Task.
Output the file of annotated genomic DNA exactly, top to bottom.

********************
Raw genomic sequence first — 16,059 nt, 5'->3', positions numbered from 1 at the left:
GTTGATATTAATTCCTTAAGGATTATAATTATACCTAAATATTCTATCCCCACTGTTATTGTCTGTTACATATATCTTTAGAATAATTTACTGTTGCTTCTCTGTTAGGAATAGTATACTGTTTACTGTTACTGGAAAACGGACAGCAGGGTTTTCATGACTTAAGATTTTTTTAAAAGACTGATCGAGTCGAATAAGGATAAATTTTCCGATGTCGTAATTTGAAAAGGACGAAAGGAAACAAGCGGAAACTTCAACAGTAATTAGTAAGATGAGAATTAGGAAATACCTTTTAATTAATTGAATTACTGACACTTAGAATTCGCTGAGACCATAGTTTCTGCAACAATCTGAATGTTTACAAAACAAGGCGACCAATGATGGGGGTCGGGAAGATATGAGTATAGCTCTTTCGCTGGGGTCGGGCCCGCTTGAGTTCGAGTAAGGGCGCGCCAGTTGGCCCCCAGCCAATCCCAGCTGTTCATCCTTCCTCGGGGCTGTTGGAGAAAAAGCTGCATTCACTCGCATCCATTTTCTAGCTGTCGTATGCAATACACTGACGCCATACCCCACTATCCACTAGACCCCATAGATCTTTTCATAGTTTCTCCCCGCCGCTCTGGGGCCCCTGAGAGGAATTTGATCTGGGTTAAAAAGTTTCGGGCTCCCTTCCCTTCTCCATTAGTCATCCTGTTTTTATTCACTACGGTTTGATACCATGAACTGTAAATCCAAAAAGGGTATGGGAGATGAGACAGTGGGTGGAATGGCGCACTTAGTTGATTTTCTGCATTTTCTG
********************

Raw genomic sequence first — 16,059 nt, 5'->3', positions numbered from 1 at the left:
GTTGATATTAATTCCTTAAGGATTATAATTATACCTAAATATTCTATCCCCACTGTTATTGTCTGTTACATATATCTTTAGAATAATTTACTGTTGCTTCTCTGTTAGGAATAGTATACTGTTTACTGTTACTGGAAAACGGACAGCAGGGTTTTCATGACTTAAGATTTTTTTAAAAGACTGATCGAGTCGAATAAGGATAAATTTTCCGATGTCGTAATTTGAAAAGGACGAAAGGAAACAAGCGGAAACTTCAACAGTAATTAGTAAGATGAGAATTAGGAAATACCTTTTAATTAATTGAATTACTGACACTTAGAATTCGCTGAGACCATAGTTTCTGCAACAATCTGAATGTTTACAAAACAAGGCGACCAATGATGGGGGTCGGGAAGATATGAGTATAGCTCTTTCGCTGGGGTCGGGCCCGCTTGAGTTCGAGTAAGGGCGCGCCAGTTGGCCCCCAGCCAATCCCAGCTGTTCATCCTTCCTCGGGGCTGTTGGAGAAAAAGCTGCATTCACTCGCATCCATTTTCTAGCTGTCGTATGCAATACACTGACGCCATACCCCACTATCCACTAGACCCCATAGATCTTTTCATAGTTTCTCCCCGCCGCTCTGGGGCCCCTGAGAGGAATTTGATCTGGGTTAAAAAGTTTCGGGCTCCCTTCCCTTCTCCATTAGTCATCCTGTTTTTATTCACTACGGTTTGATACCATGAACTGTAAATCCAAAAAGGGTATGGGAGATGAGACAGTGGGTGGAATGGCGCACTTAGTTGATTTTCTGCATTTTCTG